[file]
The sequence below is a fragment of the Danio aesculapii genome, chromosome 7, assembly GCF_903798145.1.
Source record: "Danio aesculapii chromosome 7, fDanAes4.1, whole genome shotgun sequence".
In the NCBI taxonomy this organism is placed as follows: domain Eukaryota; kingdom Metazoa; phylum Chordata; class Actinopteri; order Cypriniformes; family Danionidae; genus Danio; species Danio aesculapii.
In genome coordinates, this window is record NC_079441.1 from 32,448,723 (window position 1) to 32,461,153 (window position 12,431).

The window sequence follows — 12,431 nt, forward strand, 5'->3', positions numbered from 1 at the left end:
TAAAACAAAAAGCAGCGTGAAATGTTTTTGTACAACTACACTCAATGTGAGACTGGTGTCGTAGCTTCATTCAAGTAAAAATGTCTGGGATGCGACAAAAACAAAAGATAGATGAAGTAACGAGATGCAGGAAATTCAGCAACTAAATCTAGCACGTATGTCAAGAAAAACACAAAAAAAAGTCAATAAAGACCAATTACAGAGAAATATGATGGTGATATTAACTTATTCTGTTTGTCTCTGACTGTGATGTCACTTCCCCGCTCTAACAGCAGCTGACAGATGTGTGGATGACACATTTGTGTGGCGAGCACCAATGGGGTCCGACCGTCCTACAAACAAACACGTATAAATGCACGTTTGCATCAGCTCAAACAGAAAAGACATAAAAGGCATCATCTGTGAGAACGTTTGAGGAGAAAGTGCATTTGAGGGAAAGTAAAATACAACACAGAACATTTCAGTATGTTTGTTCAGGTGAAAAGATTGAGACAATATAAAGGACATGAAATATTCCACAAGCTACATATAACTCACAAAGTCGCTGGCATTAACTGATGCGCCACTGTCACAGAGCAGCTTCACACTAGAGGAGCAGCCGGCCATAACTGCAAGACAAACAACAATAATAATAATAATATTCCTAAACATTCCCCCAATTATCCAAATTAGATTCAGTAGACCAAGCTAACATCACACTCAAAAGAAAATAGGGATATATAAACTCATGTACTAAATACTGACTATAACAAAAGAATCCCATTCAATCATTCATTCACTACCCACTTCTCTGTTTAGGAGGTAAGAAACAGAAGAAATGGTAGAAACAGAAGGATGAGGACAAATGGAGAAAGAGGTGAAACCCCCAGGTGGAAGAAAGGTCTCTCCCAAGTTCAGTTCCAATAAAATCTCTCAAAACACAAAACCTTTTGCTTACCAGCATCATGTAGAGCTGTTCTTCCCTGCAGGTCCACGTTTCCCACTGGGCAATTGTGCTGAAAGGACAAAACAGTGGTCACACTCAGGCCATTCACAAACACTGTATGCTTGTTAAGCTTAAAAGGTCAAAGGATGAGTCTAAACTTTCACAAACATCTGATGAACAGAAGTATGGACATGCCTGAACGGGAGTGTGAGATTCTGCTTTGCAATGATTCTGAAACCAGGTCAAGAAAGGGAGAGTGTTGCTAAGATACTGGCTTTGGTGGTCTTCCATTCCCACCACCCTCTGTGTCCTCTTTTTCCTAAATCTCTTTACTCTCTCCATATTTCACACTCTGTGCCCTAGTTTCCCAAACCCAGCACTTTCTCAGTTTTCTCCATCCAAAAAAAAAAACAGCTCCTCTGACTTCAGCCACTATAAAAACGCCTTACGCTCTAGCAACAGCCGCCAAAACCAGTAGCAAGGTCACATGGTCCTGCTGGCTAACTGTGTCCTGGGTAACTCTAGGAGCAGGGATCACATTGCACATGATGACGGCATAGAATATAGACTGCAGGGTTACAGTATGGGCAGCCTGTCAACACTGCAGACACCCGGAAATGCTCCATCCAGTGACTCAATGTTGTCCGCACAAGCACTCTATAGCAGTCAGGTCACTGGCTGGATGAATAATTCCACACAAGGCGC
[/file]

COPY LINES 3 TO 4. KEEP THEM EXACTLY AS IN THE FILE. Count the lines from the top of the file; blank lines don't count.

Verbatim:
In the NCBI taxonomy this organism is placed as follows: domain Eukaryota; kingdom Metazoa; phylum Chordata; class Actinopteri; order Cypriniformes; family Danionidae; genus Danio; species Danio aesculapii.
In genome coordinates, this window is record NC_079441.1 from 32,448,723 (window position 1) to 32,461,153 (window position 12,431).